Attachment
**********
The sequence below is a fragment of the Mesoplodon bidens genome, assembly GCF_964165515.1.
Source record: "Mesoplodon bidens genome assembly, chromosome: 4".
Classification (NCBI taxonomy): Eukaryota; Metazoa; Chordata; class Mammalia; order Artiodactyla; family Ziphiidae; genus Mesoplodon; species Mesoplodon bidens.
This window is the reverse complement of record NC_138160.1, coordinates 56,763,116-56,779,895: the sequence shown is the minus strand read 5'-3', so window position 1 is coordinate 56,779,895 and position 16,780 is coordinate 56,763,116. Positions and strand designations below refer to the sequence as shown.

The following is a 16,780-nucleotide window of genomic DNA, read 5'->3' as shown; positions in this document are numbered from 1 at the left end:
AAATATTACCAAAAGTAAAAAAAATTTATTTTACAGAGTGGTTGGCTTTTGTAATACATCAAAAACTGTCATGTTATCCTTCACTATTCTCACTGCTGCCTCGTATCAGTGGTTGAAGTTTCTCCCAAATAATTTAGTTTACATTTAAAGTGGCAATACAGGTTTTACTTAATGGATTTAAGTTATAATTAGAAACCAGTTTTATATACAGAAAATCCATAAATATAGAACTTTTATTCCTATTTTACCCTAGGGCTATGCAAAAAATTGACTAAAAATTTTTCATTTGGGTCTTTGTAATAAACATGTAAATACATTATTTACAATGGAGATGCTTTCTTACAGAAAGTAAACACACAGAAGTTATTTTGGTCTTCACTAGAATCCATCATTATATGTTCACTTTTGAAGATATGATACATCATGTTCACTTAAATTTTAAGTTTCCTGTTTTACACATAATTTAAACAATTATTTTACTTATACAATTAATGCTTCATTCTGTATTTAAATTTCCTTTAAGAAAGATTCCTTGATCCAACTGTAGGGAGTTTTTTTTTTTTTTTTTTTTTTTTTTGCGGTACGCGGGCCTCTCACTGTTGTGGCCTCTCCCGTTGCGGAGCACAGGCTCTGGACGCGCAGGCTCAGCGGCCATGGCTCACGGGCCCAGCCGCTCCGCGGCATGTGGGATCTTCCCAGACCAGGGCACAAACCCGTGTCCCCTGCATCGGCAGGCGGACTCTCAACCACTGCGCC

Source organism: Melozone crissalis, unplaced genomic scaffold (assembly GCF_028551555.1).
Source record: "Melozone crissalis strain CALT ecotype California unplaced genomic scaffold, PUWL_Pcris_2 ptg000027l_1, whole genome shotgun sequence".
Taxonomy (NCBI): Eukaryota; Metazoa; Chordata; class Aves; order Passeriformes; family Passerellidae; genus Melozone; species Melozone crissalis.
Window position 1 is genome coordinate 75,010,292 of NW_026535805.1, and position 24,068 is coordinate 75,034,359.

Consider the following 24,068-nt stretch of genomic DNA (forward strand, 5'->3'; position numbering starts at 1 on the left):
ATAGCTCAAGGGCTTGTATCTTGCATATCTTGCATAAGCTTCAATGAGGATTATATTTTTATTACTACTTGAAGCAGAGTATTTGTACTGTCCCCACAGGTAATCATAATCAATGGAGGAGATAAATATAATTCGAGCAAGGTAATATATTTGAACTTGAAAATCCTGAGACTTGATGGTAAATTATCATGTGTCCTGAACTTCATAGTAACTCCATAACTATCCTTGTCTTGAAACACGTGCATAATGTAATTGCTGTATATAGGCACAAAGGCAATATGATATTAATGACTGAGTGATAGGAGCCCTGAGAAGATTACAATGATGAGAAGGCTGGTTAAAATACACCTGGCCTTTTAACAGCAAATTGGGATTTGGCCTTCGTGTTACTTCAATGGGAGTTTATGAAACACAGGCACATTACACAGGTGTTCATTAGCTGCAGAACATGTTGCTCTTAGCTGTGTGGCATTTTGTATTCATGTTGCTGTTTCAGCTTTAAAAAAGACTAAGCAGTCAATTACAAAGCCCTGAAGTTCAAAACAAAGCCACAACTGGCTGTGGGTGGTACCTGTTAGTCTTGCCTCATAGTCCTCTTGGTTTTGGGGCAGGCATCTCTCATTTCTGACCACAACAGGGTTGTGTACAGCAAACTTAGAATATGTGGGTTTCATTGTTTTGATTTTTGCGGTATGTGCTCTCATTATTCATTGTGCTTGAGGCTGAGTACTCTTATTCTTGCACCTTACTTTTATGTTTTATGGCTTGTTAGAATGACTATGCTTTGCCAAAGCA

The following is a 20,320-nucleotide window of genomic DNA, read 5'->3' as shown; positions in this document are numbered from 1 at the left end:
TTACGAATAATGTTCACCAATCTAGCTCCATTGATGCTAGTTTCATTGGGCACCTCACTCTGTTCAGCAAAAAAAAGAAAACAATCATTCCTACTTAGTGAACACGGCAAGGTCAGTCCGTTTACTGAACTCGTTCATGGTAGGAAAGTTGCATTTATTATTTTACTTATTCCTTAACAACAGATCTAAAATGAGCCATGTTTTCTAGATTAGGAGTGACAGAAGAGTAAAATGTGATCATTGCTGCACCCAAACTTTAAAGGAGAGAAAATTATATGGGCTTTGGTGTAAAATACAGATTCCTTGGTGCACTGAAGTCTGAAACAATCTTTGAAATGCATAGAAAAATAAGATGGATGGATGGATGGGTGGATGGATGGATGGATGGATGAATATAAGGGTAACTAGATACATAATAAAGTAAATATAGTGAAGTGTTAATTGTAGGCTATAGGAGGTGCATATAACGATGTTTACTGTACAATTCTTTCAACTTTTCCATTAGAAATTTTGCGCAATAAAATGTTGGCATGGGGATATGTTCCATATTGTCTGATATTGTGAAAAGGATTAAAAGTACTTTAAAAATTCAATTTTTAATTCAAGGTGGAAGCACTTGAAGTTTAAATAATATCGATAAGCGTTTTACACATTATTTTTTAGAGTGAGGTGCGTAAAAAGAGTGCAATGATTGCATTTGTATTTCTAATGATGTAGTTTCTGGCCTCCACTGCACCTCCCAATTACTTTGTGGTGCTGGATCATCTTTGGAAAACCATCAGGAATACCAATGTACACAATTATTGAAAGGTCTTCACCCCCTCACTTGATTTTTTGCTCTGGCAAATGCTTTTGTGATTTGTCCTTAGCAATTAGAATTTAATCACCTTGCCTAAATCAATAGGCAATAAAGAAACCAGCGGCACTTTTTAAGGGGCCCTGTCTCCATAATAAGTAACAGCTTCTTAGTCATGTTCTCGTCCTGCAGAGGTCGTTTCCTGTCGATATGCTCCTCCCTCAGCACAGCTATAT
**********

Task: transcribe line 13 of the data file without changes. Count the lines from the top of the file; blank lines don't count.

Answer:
The following is a 20,320-nucleotide window of genomic DNA, read 5'->3' as shown; positions in this document are numbered from 1 at the left end: